Visible Network Labs (VNL), which published the report, has been hosting a social support research fellowship funded by the Annie E. Casey Foundation and has been working with four young adults to better understand the role of “social connectedness” — their relationships with others — in influencing outcomes for young people, ages 14–24.
VNL collaborated with the fellows to propose four research questions:
How do young adults think about and describe social connectedness?
How is social connectedness different for different groups of young people compared to older generations?
How do those differences impact how young adults access resources?
And how does their access to resources align with ways that youth want to connect with them?
This report focuses on providing insights on these research questions, using information from key informant interviews with young adults. The goal was to conduct exploratory interviews with young adults across the ages of 14–24 and from different locations throughout the United States. Critical to this project is getting the input of young adults representing different perspectives and opinions on how they view social connectedness, how they define social support and how they are accessing resources.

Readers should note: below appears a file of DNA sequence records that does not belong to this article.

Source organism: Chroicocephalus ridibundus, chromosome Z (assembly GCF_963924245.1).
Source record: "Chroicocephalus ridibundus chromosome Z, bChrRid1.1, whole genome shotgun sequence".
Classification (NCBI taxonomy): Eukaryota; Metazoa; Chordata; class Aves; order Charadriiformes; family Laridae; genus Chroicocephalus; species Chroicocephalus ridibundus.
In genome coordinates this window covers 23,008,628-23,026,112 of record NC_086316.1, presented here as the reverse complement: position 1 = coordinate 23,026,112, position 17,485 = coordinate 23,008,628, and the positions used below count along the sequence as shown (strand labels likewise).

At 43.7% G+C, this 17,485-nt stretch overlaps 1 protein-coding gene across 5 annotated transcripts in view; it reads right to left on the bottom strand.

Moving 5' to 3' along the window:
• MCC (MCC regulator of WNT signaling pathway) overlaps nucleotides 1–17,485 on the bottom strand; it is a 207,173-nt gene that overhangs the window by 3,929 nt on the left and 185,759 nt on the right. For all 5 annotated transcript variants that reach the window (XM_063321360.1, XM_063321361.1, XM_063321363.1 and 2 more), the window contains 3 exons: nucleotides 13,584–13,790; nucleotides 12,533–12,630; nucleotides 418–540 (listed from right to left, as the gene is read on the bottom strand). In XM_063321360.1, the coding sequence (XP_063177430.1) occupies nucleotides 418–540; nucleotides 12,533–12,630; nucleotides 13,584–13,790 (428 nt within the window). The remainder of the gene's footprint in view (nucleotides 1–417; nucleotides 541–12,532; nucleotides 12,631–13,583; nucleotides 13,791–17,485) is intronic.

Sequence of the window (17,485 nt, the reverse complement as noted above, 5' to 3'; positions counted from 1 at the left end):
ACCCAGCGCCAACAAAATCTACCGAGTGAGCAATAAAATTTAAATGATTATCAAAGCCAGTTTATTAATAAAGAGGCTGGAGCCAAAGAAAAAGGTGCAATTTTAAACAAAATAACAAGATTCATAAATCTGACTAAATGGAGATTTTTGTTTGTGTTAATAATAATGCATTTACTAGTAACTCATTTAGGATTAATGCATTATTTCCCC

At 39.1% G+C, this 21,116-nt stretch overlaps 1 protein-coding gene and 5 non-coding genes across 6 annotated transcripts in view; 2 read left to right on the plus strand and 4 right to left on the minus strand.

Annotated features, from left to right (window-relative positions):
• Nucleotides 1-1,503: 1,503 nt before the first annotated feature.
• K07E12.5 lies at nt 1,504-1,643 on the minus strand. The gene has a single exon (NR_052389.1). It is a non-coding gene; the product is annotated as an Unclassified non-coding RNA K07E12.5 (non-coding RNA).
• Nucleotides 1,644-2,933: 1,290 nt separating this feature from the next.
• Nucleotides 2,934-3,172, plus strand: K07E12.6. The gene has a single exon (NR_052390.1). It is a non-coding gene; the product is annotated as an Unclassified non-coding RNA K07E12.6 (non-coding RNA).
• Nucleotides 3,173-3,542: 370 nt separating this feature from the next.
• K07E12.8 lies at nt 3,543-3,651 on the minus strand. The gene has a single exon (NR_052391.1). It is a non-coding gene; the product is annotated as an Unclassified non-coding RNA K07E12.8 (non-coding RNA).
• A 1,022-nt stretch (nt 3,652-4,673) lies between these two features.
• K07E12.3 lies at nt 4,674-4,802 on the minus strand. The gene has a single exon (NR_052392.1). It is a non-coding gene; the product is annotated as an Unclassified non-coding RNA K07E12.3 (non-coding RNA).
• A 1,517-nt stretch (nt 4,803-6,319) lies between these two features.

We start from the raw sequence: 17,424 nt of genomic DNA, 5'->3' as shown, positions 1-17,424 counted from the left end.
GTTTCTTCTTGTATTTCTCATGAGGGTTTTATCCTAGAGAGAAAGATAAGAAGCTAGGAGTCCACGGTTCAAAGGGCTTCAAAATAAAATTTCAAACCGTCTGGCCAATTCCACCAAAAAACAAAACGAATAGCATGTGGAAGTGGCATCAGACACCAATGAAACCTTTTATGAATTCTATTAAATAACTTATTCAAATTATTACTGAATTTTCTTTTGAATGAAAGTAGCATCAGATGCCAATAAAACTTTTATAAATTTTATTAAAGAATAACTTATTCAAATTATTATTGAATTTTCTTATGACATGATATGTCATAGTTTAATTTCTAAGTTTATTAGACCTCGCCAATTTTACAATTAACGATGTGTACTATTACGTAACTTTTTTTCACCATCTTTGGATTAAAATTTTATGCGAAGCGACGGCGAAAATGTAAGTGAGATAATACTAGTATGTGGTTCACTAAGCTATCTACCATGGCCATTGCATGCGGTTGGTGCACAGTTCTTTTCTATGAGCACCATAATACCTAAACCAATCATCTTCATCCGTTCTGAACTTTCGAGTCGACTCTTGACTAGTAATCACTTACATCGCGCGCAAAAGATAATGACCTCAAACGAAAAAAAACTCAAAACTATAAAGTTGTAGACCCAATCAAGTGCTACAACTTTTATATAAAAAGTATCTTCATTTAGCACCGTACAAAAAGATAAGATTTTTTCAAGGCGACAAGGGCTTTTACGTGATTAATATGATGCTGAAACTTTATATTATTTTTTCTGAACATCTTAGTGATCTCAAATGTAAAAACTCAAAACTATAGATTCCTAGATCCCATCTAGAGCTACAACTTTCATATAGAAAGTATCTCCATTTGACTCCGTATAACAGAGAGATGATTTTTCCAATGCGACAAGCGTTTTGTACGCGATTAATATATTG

The Benefits of Engaging With Young Adults in Research
Findings & Stats
Informal Networks are Young Adults' First Choice
Nearly three-quarters (73%) of young adults go to their informal networks of family and friends when they need support.
Social Media is a Resource
Compared to high school-age youth, young adults over 18 were more likely to mention social media as a resource that older adults did not access.
One-Quarter Believe Their Networks are Small
Only 25% of the interviewees ages 16 to 18 thought their networks were meeting their needs.
Statements & Quotations
Why is looking at social connectedness and social support systems important? The lack of visibility on personal social support networks of young adults is due in large part to the unavailability of tools and metrics to assess the health of these networks, making it nearly impossible to support young adults through programs and interventions designed to strengthen them.
Most youth who were interviewed believed that their peers experienced similar connection patterns to themselves.
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